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Rep. Andy Biggs, R-Ariz., plans to hold a special order on the House floor Wednesday, to allow several congressional members to speak about recent rioting in the U.S. and the possible sources of funding behind them.
Biggs' office said he will host the special order following the last votes of the day and speakers are expected to include: Reps. Ken Buck, R-Colo., Chip Roy, R-Texas, Dan Bishop, R-N.C., and Louie Gohmert R-Texas, along with several others.
“It will be about law and order and attacks on police in neighborhood communities," Biggs told Fox News during a phone interview.
“We will be allowed to control time on the floor and we’re going to have a series of members come and speak to these issues," he said. "We should be able to go [for] a full hour. It’s going to be a good group – a diverse group of speakers. It’s from all over the conference. They’ll all bring their own perspectives from their own districts and responses to what’s going on.”
Biggs said the special order is a way to raise awareness about potentially nefarious entities using money to fund elements of disruption, within otherwise peaceful communities.
"We’ve made requests to the AG’s office to investigate some of the people who seem to be organized and running these riots, then use the power of the executive branch to conduct the investigations and use the laws that the Congress has made such as RICO (Racketeer Influenced and Corrupt Organizations Act) to try to legally dissuade people from getting involved and causing this violence and mayhem," he added. "We will also highlight a number of bills that members have drafted with regard to violence, particularly toward police officers.”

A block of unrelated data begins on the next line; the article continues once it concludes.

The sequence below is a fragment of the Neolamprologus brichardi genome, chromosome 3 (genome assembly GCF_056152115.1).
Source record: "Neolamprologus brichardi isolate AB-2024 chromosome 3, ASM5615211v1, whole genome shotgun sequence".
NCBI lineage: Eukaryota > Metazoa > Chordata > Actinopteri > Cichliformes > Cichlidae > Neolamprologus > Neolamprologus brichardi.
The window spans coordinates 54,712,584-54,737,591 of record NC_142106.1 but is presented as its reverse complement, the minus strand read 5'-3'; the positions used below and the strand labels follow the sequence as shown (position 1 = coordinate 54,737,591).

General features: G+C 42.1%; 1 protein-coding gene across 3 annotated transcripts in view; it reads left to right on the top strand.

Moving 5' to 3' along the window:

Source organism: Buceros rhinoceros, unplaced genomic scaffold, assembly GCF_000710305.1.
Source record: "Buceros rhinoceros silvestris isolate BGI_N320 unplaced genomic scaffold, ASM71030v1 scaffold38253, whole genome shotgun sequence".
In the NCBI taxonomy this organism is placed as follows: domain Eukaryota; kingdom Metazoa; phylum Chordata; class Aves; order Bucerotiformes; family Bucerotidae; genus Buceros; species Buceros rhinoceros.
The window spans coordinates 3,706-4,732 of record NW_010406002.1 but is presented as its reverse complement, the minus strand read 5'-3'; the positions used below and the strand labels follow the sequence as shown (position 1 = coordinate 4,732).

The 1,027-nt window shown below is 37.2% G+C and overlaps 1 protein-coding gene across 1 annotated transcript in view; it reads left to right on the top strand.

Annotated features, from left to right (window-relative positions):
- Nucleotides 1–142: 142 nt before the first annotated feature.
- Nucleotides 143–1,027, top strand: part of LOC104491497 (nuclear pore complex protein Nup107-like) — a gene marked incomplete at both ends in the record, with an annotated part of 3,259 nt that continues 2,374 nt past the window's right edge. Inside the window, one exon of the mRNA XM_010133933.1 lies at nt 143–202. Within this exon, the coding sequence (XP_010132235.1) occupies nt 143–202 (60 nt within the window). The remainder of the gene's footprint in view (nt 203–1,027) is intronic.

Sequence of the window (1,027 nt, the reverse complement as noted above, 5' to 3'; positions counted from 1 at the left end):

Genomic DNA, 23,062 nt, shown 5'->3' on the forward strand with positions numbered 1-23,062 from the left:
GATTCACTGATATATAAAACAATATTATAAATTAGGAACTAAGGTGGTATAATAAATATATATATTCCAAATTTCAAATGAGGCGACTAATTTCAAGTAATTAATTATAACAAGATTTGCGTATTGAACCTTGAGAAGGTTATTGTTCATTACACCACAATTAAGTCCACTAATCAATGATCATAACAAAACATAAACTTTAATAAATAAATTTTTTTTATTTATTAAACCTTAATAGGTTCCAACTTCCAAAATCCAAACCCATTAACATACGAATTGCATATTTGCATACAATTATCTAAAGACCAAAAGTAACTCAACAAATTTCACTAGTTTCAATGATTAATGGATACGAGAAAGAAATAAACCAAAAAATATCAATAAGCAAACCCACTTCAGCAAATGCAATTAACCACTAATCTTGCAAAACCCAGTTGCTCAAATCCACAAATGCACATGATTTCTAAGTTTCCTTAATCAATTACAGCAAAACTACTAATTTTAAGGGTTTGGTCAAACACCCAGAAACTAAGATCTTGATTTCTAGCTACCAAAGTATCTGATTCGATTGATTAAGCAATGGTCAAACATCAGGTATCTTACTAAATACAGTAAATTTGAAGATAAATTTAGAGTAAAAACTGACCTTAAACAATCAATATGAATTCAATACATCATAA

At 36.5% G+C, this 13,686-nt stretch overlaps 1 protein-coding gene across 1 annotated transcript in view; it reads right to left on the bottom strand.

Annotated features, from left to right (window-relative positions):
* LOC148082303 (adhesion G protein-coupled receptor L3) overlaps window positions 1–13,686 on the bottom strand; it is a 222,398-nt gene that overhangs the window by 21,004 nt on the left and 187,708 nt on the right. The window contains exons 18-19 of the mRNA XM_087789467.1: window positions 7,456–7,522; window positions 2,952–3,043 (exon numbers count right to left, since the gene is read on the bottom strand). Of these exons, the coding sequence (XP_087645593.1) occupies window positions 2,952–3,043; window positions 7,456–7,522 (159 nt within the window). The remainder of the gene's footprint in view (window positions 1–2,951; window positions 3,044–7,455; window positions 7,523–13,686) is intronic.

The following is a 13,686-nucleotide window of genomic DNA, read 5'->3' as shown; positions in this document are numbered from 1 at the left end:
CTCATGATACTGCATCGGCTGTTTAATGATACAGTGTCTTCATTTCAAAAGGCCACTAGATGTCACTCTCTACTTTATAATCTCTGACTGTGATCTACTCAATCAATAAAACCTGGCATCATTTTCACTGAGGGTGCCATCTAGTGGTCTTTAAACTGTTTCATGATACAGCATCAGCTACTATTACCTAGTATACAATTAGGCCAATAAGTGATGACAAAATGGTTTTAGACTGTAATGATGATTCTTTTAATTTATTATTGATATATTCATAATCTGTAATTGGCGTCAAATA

The Arizona Republican said there are some officials within the Trump administration who are more willing to work with Congress on enforcing the law than others, but he expressed optimism about Attorney General Bill Barr's involvement on the issue and his interest in discovering who the financial backers of the operation are.
“AG Barr – in many areas – has been receptive and willing to work with us. But we also need the FBI to conduct the investigations that are necessary," he explained. "They would investigate criminal conduct and try to track the funding sources. If it’s an organization that has funding, they can attack it that way. And they would then turn over that information to the U.S. Attorneys, who would then try to invoke the civil RICO statutes.”
When asked if labeling offenders domestic terrorists would aid in the investigation, Biggs said that action does not give law enforcement enough teeth in their fight against various disruptive — and oftentimes violent — mobs of radicals.
“I don’t want to minimize it, but declaring something to be a domestic terrorist group – there are very little additional ramifications," he said. "They're still committing the crimes. The fact that you’ve identified them as an organization allows you to maybe pigeonhole them into some statutory holes that allow you to do things like seizing assets in a civil RICO issues, but it’s really limited."
“According to the attorney general, there are a lot of investigations going on for hundreds of these rioters, looters, and people who are taking the law into their own hands to overthrow the country," Biggs claimed. "There have been reports that a lot of these riots are highly organized. Once you start developing the roots of an organization, what you do is you lay the groundwork for some of these ways to get at them financially, which could cripple them. If you disrupt their economic flow, then you have a chance to shut them down that way, instead of for the actual conduct like murder and arson… You want to attack them at both the head and the tail.”